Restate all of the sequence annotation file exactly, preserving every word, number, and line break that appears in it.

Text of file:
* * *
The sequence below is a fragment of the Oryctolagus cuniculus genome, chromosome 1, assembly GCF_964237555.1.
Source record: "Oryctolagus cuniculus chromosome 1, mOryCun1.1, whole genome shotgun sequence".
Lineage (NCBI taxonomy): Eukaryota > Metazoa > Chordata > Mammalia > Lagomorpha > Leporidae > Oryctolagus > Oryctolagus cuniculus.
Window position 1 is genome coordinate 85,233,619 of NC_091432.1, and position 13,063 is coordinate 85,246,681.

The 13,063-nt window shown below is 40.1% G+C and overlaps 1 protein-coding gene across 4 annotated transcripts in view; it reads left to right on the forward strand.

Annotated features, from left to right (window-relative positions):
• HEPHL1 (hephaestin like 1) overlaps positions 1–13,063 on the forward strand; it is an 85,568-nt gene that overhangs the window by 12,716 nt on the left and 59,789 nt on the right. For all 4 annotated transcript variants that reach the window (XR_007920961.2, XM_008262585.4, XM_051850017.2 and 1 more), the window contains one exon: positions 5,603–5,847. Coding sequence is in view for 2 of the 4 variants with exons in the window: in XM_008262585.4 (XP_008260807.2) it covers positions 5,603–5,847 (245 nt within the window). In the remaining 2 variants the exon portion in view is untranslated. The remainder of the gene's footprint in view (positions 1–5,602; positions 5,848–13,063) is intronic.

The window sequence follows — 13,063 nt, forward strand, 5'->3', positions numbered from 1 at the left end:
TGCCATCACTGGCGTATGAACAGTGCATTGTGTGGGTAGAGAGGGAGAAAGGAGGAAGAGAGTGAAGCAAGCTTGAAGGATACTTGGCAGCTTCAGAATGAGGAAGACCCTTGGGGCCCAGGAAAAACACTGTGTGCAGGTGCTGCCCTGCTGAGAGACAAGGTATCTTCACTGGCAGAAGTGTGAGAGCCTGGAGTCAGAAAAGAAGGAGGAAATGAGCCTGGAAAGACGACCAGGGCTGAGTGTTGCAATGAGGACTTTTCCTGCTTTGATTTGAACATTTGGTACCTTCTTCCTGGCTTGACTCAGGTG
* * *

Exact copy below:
The sequence below is a fragment of the Oryctolagus cuniculus genome, chromosome 1, assembly GCF_964237555.1.
Source record: "Oryctolagus cuniculus chromosome 1, mOryCun1.1, whole genome shotgun sequence".
Lineage (NCBI taxonomy): Eukaryota > Metazoa > Chordata > Mammalia > Lagomorpha > Leporidae > Oryctolagus > Oryctolagus cuniculus.
Window position 1 is genome coordinate 85,233,619 of NC_091432.1, and position 13,063 is coordinate 85,246,681.

The 13,063-nt window shown below is 40.1% G+C and overlaps 1 protein-coding gene across 4 annotated transcripts in view; it reads left to right on the forward strand.

Annotated features, from left to right (window-relative positions):
• HEPHL1 (hephaestin like 1) overlaps positions 1–13,063 on the forward strand; it is an 85,568-nt gene that overhangs the window by 12,716 nt on the left and 59,789 nt on the right. For all 4 annotated transcript variants that reach the window (XR_007920961.2, XM_008262585.4, XM_051850017.2 and 1 more), the window contains one exon: positions 5,603–5,847. Coding sequence is in view for 2 of the 4 variants with exons in the window: in XM_008262585.4 (XP_008260807.2) it covers positions 5,603–5,847 (245 nt within the window). In the remaining 2 variants the exon portion in view is untranslated. The remainder of the gene's footprint in view (positions 1–5,602; positions 5,848–13,063) is intronic.

The window sequence follows — 13,063 nt, forward strand, 5'->3', positions numbered from 1 at the left end:
TGCCATCACTGGCGTATGAACAGTGCATTGTGTGGGTAGAGAGGGAGAAAGGAGGAAGAGAGTGAAGCAAGCTTGAAGGATACTTGGCAGCTTCAGAATGAGGAAGACCCTTGGGGCCCAGGAAAAACACTGTGTGCAGGTGCTGCCCTGCTGAGAGACAAGGTATCTTCACTGGCAGAAGTGTGAGAGCCTGGAGTCAGAAAAGAAGGAGGAAATGAGCCTGGAAAGACGACCAGGGCTGAGTGTTGCAATGAGGACTTTTCCTGCTTTGATTTGAACATTTGGTACCTTCTTCCTGGCTTGACTCAGGTG